Ceceile left a comment to my last post in which she talked about the challenge of context when her third grade students are being tested on isolated “identify and define” terms. At best such tests serve two purposes: they work as tests, since it is not hard to figure out if the student checked the box the testmaker had in mind, and, they do give students a very basic grid for identifying differences among various times and places — just the way learning basic vocabulary is one needed step in learning a language. But I suspect the tests are also a kind of concession — they show that we as adults, as a society, don’t know what knowing about Greece, or Rome, or ancient China, or India or Egypt matters. We don’t have a narrative about the growth and development of ideas, civilization, culture where we can use knowledge of a previous time and place to situate young people in the evolution of politics, government, ethics, science, human relations, the arts. In fact we don’t really have a growth model at all.
There is something good in that — the old Rise of the West had all sorts of problem –all too often it was Eurocentric, American-Exceptionalist, pretty much male, etc. etc. It had overtones of the colonialist beliefs mixed with Cold War tub thumping about the virtues of free enterprise. If you went to grad school any time in the past 50 years you learned the dangers of “Whig History” — that old 19th century view that there was this germ of the future great nation in its earliest stages and that the rest of its history was a kind of inevitable almost biological development as the principles of, say, British parliamentary government and then American independence burst into full flower. But if we don’t have a biological metaphor, if we don’t see how one stages builds into another, why does the past matter? Is Greece important because of its columns? Rome for its arches? Even on a third grade level, it would seem to me, we need to make some case about connection and disconnection. How does who they were and what they did connect to us? How is it that change came and we are different from them?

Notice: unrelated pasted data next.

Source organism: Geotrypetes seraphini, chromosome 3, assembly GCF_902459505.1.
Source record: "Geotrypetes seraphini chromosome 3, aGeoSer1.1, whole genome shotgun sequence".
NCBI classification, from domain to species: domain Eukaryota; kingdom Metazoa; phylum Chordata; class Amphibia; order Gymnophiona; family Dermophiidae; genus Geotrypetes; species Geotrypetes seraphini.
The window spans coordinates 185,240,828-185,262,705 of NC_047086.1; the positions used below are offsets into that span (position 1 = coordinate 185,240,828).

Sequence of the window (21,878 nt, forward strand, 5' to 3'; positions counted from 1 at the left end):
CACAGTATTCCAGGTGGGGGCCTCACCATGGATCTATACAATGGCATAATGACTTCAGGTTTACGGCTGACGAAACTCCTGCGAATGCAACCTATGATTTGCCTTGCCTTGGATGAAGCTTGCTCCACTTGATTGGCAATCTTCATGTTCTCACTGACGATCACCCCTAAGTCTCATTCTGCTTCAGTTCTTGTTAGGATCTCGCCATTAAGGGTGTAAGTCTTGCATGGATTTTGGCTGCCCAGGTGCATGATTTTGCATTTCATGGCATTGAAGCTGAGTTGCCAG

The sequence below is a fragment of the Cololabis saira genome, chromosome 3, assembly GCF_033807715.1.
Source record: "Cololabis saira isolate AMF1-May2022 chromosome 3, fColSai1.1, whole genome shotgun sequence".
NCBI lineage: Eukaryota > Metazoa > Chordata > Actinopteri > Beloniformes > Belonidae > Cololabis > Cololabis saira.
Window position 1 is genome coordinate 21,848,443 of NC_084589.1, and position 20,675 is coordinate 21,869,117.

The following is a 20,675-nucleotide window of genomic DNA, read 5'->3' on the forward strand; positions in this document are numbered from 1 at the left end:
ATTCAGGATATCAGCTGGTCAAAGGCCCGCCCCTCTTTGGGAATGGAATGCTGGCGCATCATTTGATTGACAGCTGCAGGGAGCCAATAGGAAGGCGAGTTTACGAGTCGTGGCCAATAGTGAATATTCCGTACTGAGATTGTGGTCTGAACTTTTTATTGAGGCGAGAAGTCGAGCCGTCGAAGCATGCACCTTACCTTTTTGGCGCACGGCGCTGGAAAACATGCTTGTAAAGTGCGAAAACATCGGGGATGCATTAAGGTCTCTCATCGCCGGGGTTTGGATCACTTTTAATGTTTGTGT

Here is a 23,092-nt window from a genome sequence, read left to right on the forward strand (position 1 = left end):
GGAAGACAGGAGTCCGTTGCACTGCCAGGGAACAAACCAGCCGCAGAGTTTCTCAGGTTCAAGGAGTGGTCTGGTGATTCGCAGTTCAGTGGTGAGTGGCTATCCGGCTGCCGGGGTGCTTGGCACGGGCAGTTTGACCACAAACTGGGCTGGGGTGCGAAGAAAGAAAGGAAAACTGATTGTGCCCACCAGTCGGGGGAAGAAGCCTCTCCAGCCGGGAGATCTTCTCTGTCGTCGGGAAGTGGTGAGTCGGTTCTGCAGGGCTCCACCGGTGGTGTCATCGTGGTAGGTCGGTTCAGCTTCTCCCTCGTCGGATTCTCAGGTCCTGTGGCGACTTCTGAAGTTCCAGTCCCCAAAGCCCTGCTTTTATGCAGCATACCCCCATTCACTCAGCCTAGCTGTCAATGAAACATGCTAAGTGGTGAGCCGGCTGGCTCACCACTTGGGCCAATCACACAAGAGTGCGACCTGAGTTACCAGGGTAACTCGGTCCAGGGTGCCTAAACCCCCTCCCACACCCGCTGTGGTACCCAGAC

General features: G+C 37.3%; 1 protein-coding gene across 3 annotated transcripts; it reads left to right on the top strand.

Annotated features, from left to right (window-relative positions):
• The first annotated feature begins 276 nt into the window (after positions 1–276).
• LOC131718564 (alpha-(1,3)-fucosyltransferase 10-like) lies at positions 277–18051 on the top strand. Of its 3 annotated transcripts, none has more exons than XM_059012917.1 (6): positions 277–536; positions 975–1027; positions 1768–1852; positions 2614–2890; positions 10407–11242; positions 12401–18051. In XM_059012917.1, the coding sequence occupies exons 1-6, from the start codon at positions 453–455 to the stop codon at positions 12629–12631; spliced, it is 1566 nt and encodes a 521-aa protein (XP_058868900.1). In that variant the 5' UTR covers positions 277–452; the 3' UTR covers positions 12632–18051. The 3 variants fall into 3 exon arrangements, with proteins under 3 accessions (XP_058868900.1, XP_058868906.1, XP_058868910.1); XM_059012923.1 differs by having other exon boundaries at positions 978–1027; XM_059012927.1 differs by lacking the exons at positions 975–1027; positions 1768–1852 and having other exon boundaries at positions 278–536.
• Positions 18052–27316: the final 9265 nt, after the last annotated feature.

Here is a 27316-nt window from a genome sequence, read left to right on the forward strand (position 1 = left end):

I remember that in one of my elementary school classrooms — maybe 5th grade through this is hazy — they had that very old vertical wall chart showing the ebb and flow of civilization. I’ve seen it as an adult and it was terribly flawed — beginning, I am sure, with Biblical history. But that organic flow, that crest and crash, or cultures made the past important and fluid. I just realized that the crucial flaw in the Indentify and Define testing is — what we really need to teach kids is about Change. What do cultures grow, flourish, decline, evolve, revive — how and why does change come to human civilization? Isn’t that really the only question? Because then the students can imagine change — changes to come, changes they can try to bring about, change from what they know back to what used to be. They live in a world where change is sold to them in ever new technology — this download, this game, this phone, this 3-D, Blu-Ray, immediate delivery of something. But we have the chance to show them about more fundamental change, where the ground beneath their feet may shift.
Maybe that’s the missing mission for Social Studies — explaining change.